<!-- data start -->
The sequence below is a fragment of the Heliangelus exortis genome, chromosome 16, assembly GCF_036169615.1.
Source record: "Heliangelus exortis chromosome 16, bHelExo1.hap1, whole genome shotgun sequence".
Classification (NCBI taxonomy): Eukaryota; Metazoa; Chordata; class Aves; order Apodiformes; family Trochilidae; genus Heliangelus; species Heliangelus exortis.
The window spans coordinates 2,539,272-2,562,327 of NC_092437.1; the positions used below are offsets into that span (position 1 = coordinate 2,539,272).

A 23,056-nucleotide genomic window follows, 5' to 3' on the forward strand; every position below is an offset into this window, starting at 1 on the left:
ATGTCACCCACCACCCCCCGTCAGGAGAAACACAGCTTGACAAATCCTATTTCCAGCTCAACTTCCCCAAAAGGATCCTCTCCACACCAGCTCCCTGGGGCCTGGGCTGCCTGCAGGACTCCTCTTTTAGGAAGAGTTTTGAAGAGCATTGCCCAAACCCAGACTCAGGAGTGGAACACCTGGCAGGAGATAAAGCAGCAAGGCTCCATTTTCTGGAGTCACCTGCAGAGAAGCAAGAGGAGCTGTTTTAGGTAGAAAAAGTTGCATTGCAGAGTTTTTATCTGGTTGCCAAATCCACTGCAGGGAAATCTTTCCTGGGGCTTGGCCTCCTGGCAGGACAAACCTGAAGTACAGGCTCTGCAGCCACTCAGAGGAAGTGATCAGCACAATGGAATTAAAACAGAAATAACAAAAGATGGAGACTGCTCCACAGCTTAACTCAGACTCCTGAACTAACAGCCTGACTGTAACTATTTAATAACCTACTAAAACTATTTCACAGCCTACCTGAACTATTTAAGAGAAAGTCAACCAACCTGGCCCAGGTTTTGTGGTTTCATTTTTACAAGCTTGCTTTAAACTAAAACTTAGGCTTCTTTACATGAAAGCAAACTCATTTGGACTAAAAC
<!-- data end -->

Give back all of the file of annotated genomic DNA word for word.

The sequence below is a fragment of the Heliangelus exortis genome, chromosome 16, assembly GCF_036169615.1.
Source record: "Heliangelus exortis chromosome 16, bHelExo1.hap1, whole genome shotgun sequence".
Classification (NCBI taxonomy): Eukaryota; Metazoa; Chordata; class Aves; order Apodiformes; family Trochilidae; genus Heliangelus; species Heliangelus exortis.
The window spans coordinates 2,539,272-2,562,327 of NC_092437.1; the positions used below are offsets into that span (position 1 = coordinate 2,539,272).

A 23,056-nucleotide genomic window follows, 5' to 3' on the forward strand; every position below is an offset into this window, starting at 1 on the left:
ATGTCACCCACCACCCCCCGTCAGGAGAAACACAGCTTGACAAATCCTATTTCCAGCTCAACTTCCCCAAAAGGATCCTCTCCACACCAGCTCCCTGGGGCCTGGGCTGCCTGCAGGACTCCTCTTTTAGGAAGAGTTTTGAAGAGCATTGCCCAAACCCAGACTCAGGAGTGGAACACCTGGCAGGAGATAAAGCAGCAAGGCTCCATTTTCTGGAGTCACCTGCAGAGAAGCAAGAGGAGCTGTTTTAGGTAGAAAAAGTTGCATTGCAGAGTTTTTATCTGGTTGCCAAATCCACTGCAGGGAAATCTTTCCTGGGGCTTGGCCTCCTGGCAGGACAAACCTGAAGTACAGGCTCTGCAGCCACTCAGAGGAAGTGATCAGCACAATGGAATTAAAACAGAAATAACAAAAGATGGAGACTGCTCCACAGCTTAACTCAGACTCCTGAACTAACAGCCTGACTGTAACTATTTAATAACCTACTAAAACTATTTCACAGCCTACCTGAACTATTTAAGAGAAAGTCAACCAACCTGGCCCAGGTTTTGTGGTTTCATTTTTACAAGCTTGCTTTAAACTAAAACTTAGGCTTCTTTACATGAAAGCAAACTCATTTGGACTAAAAC